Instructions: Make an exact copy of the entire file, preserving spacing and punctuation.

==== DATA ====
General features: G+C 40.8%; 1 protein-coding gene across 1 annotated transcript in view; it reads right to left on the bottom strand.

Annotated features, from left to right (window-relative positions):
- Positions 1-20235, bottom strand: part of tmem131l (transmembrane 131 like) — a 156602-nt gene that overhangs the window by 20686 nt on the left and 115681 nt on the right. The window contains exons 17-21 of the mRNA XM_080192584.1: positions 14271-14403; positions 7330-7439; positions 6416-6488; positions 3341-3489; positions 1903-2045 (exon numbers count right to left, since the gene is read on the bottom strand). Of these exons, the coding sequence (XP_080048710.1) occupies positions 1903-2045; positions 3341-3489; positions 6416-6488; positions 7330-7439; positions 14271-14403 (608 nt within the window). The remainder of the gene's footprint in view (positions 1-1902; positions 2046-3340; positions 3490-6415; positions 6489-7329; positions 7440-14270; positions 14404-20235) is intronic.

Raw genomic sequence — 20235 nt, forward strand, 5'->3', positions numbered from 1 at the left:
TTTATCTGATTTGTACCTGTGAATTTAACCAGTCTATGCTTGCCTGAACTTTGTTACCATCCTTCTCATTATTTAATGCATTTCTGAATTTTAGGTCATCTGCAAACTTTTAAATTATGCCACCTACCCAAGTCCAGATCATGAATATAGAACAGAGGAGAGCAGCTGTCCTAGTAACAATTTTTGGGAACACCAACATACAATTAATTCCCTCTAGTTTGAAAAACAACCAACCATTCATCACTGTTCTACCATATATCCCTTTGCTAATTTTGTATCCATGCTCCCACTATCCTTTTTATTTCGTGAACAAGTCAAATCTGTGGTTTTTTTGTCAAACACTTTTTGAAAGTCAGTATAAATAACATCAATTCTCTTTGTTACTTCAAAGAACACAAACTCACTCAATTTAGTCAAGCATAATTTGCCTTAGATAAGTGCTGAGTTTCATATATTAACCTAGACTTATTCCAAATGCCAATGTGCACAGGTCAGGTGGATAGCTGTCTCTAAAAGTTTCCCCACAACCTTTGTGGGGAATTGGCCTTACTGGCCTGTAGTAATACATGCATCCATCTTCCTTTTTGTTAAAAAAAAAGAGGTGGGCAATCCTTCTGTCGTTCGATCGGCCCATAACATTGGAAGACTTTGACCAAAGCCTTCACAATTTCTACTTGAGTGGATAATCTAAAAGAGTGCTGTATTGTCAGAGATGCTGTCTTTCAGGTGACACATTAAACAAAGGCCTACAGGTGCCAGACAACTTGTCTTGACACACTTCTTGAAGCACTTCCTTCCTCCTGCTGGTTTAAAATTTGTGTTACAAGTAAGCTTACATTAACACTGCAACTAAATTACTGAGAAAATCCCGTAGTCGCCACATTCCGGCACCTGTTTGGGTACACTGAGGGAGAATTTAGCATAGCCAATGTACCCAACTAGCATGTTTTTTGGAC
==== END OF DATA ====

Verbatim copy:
General features: G+C 40.8%; 1 protein-coding gene across 1 annotated transcript in view; it reads right to left on the bottom strand.

Annotated features, from left to right (window-relative positions):
- Positions 1-20235, bottom strand: part of tmem131l (transmembrane 131 like) — a 156602-nt gene that overhangs the window by 20686 nt on the left and 115681 nt on the right. The window contains exons 17-21 of the mRNA XM_080192584.1: positions 14271-14403; positions 7330-7439; positions 6416-6488; positions 3341-3489; positions 1903-2045 (exon numbers count right to left, since the gene is read on the bottom strand). Of these exons, the coding sequence (XP_080048710.1) occupies positions 1903-2045; positions 3341-3489; positions 6416-6488; positions 7330-7439; positions 14271-14403 (608 nt within the window). The remainder of the gene's footprint in view (positions 1-1902; positions 2046-3340; positions 3490-6415; positions 6489-7329; positions 7440-14270; positions 14404-20235) is intronic.

Raw genomic sequence — 20235 nt, forward strand, 5'->3', positions numbered from 1 at the left:
TTTATCTGATTTGTACCTGTGAATTTAACCAGTCTATGCTTGCCTGAACTTTGTTACCATCCTTCTCATTATTTAATGCATTTCTGAATTTTAGGTCATCTGCAAACTTTTAAATTATGCCACCTACCCAAGTCCAGATCATGAATATAGAACAGAGGAGAGCAGCTGTCCTAGTAACAATTTTTGGGAACACCAACATACAATTAATTCCCTCTAGTTTGAAAAACAACCAACCATTCATCACTGTTCTACCATATATCCCTTTGCTAATTTTGTATCCATGCTCCCACTATCCTTTTTATTTCGTGAACAAGTCAAATCTGTGGTTTTTTTGTCAAACACTTTTTGAAAGTCAGTATAAATAACATCAATTCTCTTTGTTACTTCAAAGAACACAAACTCACTCAATTTAGTCAAGCATAATTTGCCTTAGATAAGTGCTGAGTTTCATATATTAACCTAGACTTATTCCAAATGCCAATGTGCACAGGTCAGGTGGATAGCTGTCTCTAAAAGTTTCCCCACAACCTTTGTGGGGAATTGGCCTTACTGGCCTGTAGTAATACATGCATCCATCTTCCTTTTTGTTAAAAAAAAAGAGGTGGGCAATCCTTCTGTCGTTCGATCGGCCCATAACATTGGAAGACTTTGACCAAAGCCTTCACAATTTCTACTTGAGTGGATAATCTAAAAGAGTGCTGTATTGTCAGAGATGCTGTCTTTCAGGTGACACATTAAACAAAGGCCTACAGGTGCCAGACAACTTGTCTTGACACACTTCTTGAAGCACTTCCTTCCTCCTGCTGGTTTAAAATTTGTGTTACAAGTAAGCTTACATTAACACTGCAACTAAATTACTGAGAAAATCCCGTAGTCGCCACATTCCGGCACCTGTTTGGGTACACTGAGGGAGAATTTAGCATAGCCAATGTACCCAACTAGCATGTTTTTTGGAC